Six lessons I've learned in my first six months at Kainos

Date posted
28 February 2020
Reading time
9 Minutes
Hannah Sharp

Six lessons I've learned in my first six months at Kainos

I'm Hannah and I started working at Kainos as a Trainee UX Designer straight out of university - I quickly realised that I still had a lot to learn! I want to share with you some of the lessons I've learned in my first 6 months on the job.

1. Knowledge sharing is awesome!

One of the best things about starting this job has been how open everyone is to sharing knowledge. It really doesn't matter what the issue is- another UX Designer, User Researcher or Content Designer has seen something similar or has some advice to share.

Knowledge-sharing sessions at Kainos have been so helpful to me. Take the 'Friday Sessions', for example, where employees share knowledge from projects they've been working on. It has been great to contribute to these talks and also learn based off the experiences of others. It has also helped me feel more prepared to create great design work!

2. Learning is an investment (and I'm not talking about money)

A lot of the online courses that I have been taking to improve my skills have been a real investment of time and energy. Unfortunately, I have a bad habit of quickly working through the first few lessons of a course and struggling to complete the rest!

What helped me to stay motivated has been trying to complete a little bit of the course every day. This suits my schedule, but for you it might be taking some time out once a week, once a fortnight or even once a month.

Also, try to keep the reasons why you started this course alive in your mind for the whole course. One of the online courses I completed was the Interaction Design Foundation's 'Accessibility: Designing for All' because I'm really interested in diversity and inclusion in design. I was motivated to complete this so I could create better designs that consider all potential users. By investing my time and energy into learning more, I was rewarded by becoming a more knowledgeable and skillful designer in the area of accessible design.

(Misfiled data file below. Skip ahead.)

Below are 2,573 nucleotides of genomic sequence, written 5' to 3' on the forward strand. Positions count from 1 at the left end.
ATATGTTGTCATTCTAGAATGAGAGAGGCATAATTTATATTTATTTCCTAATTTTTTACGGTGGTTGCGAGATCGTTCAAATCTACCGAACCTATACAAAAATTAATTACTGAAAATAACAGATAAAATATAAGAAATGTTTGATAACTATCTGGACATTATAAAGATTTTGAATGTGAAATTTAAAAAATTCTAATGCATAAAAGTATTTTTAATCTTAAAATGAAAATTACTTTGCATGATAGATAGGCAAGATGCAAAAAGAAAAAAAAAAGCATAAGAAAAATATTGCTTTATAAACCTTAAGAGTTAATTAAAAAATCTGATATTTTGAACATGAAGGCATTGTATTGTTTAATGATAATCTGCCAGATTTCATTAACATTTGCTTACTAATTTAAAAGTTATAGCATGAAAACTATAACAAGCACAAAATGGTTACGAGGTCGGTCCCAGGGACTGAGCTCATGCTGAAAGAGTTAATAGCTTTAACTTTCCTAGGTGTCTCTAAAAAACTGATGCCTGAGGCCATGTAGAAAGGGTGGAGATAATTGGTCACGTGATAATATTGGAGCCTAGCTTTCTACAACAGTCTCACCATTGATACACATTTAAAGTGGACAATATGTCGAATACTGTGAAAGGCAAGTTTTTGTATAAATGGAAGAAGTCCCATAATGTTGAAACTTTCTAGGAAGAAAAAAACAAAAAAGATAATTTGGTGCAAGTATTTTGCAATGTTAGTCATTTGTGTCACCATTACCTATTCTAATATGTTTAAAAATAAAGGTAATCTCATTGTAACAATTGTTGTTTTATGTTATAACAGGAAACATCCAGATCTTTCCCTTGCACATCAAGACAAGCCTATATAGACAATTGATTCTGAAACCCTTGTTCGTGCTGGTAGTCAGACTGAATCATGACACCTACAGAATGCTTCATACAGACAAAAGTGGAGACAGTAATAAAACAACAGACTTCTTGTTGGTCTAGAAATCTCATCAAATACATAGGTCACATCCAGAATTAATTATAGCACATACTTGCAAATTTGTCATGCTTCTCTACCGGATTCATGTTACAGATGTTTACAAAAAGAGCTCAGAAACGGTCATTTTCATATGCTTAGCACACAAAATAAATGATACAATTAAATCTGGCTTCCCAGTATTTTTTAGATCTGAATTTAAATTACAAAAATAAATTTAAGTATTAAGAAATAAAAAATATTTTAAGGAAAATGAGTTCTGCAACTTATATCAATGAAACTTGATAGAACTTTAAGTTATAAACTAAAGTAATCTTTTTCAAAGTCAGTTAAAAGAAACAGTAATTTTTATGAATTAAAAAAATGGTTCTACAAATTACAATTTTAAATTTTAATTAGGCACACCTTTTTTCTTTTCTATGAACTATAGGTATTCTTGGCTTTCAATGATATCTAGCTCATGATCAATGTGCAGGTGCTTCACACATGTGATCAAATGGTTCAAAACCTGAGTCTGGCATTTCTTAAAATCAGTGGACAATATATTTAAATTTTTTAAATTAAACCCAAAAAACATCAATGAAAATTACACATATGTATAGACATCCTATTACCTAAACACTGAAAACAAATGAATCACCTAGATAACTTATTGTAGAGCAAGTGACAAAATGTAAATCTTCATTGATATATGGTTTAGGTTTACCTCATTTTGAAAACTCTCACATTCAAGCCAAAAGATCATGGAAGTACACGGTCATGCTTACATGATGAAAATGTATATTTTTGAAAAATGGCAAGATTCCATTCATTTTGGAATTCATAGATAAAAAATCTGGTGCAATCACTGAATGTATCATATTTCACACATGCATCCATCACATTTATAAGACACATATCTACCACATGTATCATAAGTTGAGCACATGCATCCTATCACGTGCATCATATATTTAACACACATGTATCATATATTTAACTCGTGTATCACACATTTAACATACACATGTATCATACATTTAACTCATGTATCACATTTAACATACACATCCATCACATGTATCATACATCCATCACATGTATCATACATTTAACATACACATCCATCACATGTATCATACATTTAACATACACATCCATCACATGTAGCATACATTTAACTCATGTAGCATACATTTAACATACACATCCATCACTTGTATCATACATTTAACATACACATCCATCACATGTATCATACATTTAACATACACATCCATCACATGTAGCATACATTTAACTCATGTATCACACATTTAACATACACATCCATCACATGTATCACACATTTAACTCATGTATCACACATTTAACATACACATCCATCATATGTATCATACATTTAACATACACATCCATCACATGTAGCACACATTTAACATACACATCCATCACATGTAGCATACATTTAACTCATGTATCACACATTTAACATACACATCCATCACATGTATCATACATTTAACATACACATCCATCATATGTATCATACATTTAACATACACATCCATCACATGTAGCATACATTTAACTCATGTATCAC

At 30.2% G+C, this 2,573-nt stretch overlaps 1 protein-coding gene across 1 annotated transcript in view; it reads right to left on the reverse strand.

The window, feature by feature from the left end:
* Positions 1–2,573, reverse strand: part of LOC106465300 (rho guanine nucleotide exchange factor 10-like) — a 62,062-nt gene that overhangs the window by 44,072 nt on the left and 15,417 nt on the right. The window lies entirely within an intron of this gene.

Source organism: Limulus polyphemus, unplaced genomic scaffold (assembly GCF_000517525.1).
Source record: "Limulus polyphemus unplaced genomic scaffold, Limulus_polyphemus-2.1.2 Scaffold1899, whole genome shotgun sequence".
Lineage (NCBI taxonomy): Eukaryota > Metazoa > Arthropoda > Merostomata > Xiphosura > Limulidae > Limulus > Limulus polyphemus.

3. Learning about psychology is incredibly useful for UX Designers.

Psychology tells us why we do what we do. When designing experiences for people to use, it is important to know how people interact with the world around them.

Working towards filling this gap in my knowledge has given me a new focus on how we design interfaces and products! I found it so interesting to learn about how the short-term memory can directly affect how a user interacts with a product. I would definitely recommend that UX Designers learn a bit about the psychology that influences the decisions of users as it has helped me better understand how to design easier to use products for users.

4. Every experience is an opportunity to learn.

New experiences, like joining a new company, can be daunting for almost everyone! There are so many new ideas, new skills to learn and we are almost guaranteed to make mistakes. I think we are all a little bit scared of failure- the only real failure is not learning from our mistakes!

I have learned so much about creating interactive prototypes to show to clients by jumping in, learning as much as I can and learning from the mistakes I have made along the way!

It is important to keep in mind that all the experiences you are going to have, whether good, bad or challenging, are going to be opportunities to grow your skills.

5. Step away from the computer.

The internet can make it so tempting to gain most of your knowledge about a topic from online courses, but I have also found taking in-person training courses to also be very helpful. Attending workshops and courses can give you opportunities to learn and ask questions in a way that online courses don't offer.

Thanks to funding from Kainos, I had the chance to take the brilliant customer journey mapping essentials course, run by Gerry Scullion from Humana Design. This course brought so much more practical experience about creating journey maps than an online course ever could! I am now far more confident in my knowledge about customer journey maps and know the value that they bring to a project.

6. No one knows everything, but everyone knows something.

Sometimes when you're starting out as a designer, it can feel like you need to learn everything possible about design. This can feel so overwhelming.

When auditing the edX course 'Introduction to Web Accessibility' as part of my learning, one idea stood out to me: You can't know everything, but you can start by learning something and expand your knowledge from there. I think that this can definitely be applied to design in general (and life, probably!).

You are never going to know everything there is to know about a subject as massive as design. However, you can learn a lot about certain subjects and use this unique knowledge-set to create better designs, products and user experiences.

About the author

Hannah Sharp